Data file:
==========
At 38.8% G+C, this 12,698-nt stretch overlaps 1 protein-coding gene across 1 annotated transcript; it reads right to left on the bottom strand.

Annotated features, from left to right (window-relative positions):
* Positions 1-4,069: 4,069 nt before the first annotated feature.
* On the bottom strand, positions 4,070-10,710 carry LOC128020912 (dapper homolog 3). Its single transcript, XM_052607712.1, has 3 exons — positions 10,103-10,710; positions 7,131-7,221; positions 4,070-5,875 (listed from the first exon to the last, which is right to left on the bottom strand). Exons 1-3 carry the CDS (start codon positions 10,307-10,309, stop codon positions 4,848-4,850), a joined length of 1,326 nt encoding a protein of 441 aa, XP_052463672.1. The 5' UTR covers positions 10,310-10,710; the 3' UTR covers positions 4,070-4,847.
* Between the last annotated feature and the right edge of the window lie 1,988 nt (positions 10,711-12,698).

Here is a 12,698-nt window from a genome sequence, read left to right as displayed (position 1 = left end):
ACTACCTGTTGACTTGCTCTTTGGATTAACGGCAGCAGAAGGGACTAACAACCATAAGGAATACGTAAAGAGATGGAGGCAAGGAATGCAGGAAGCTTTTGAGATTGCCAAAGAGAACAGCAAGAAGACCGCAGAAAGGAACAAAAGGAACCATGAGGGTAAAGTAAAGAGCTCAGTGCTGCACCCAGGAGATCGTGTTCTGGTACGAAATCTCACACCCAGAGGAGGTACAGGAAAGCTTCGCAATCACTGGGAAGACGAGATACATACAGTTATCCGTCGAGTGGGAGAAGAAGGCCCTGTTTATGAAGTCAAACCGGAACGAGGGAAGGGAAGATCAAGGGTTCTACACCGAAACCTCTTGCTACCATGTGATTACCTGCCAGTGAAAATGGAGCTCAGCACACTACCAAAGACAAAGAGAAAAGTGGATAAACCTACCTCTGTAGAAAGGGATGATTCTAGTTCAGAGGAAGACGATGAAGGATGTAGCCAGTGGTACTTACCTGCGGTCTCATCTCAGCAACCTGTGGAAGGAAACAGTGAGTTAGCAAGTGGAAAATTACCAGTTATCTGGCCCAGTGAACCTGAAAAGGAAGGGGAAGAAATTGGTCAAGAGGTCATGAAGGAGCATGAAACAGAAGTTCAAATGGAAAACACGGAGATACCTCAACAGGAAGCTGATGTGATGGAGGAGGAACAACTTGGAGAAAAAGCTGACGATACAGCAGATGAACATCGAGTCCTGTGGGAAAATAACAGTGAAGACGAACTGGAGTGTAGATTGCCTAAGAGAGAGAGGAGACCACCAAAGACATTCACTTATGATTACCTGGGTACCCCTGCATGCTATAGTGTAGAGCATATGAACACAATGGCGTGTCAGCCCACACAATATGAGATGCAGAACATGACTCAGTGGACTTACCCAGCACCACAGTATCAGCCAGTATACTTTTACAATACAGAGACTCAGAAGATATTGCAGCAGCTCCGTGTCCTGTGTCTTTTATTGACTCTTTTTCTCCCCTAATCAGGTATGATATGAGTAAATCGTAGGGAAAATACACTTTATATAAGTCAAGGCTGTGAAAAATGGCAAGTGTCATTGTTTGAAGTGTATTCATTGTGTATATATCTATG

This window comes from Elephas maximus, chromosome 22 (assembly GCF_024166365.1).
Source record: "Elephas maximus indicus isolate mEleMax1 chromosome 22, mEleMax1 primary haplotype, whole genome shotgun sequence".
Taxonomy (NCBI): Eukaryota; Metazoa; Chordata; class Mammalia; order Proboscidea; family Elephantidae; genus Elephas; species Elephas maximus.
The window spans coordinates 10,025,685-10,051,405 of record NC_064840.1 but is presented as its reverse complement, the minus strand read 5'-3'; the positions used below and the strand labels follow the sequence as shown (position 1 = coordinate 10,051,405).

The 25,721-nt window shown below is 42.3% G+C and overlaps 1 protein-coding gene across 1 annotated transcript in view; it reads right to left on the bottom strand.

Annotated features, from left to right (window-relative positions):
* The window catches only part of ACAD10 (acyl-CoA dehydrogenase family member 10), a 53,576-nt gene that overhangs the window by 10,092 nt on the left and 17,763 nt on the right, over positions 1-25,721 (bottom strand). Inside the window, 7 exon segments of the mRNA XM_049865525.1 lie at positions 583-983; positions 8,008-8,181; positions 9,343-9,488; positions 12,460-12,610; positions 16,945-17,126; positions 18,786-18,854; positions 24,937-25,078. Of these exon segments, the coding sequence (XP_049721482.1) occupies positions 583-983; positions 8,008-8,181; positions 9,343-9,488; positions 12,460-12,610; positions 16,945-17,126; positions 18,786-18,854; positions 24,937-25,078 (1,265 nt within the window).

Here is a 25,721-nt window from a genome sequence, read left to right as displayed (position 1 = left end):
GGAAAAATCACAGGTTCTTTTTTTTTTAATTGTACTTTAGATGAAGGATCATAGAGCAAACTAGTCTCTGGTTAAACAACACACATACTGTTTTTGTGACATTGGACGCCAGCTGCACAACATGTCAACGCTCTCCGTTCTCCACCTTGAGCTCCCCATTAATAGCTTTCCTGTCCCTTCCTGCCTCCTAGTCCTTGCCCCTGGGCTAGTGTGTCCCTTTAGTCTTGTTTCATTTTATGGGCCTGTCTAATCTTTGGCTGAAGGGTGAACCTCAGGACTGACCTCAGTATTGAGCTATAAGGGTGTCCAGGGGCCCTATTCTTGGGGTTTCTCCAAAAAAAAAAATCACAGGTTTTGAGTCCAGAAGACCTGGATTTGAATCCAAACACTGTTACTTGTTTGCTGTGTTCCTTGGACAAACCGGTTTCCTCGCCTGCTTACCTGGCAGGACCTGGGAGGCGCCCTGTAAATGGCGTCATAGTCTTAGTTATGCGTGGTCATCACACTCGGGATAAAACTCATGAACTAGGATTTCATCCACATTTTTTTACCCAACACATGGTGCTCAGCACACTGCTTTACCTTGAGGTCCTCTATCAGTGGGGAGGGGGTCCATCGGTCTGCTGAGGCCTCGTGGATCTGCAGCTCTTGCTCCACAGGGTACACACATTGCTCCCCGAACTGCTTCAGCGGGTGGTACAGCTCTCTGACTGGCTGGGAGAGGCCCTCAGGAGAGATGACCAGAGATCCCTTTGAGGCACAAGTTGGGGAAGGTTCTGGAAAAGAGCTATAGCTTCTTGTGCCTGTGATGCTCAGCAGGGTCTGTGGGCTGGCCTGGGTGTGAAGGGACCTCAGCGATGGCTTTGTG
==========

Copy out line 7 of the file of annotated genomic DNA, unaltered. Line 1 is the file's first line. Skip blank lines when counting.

ACTACCTGTTGACTTGCTCTTTGGATTAACGGCAGCAGAAGGGACTAACAACCATAAGGAATACGTAAAGAGATGGAGGCAAGGAATGCAGGAAGCTTTTGAGATTGCCAAAGAGAACAGCAAGAAGACCGCAGAAAGGAACAAAAGGAACCATGAGGGTAAAGTAAAGAGCTCAGTGCTGCACCCAGGAGATCGTGTTCTGGTACGAAATCTCACACCCAGAGGAGGTACAGGAAAGCTTCGCAATCACTGGGAAGACGAGATACATACAGTTATCCGTCGAGTGGGAGAAGAAGGCCCTGTTTATGAAGTCAAACCGGAACGAGGGAAGGGAAGATCAAGGGTTCTACACCGAAACCTCTTGCTACCATGTGATTACCTGCCAGTGAAAATGGAGCTCAGCACACTACCAAAGACAAAGAGAAAAGTGGATAAACCTACCTCTGTAGAAAGGGATGATTCTAGTTCAGAGGAAGACGATGAAGGATGTAGCCAGTGGTACTTACCTGCGGTCTCATCTCAGCAACCTGTGGAAGGAAACAGTGAGTTAGCAAGTGGAAAATTACCAGTTATCTGGCCCAGTGAACCTGAAAAGGAAGGGGAAGAAATTGGTCAAGAGGTCATGAAGGAGCATGAAACAGAAGTTCAAATGGAAAACACGGAGATACCTCAACAGGAAGCTGATGTGATGGAGGAGGAACAACTTGGAGAAAAAGCTGACGATACAGCAGATGAACATCGAGTCCTGTGGGAAAATAACAGTGAAGACGAACTGGAGTGTAGATTGCCTAAGAGAGAGAGGAGACCACCAAAGACATTCACTTATGATTACCTGGGTACCCCTGCATGCTATAGTGTAGAGCATATGAACACAATGGCGTGTCAGCCCACACAATATGAGATGCAGAACATGACTCAGTGGACTTACCCAGCACCACAGTATCAGCCAGTATACTTTTACAATACAGAGACTCAGAAGATATTGCAGCAGCTCCGTGTCCTGTGTCTTTTATTGACTCTTTTTCTCCCCTAATCAGGTATGATATGAGTAAATCGTAGGGAAAATACACTTTATATAAGTCAAGGCTGTGAAAAATGGCAAGTGTCATTGTTTGAAGTGTATTCATTGTGTATATATCTATG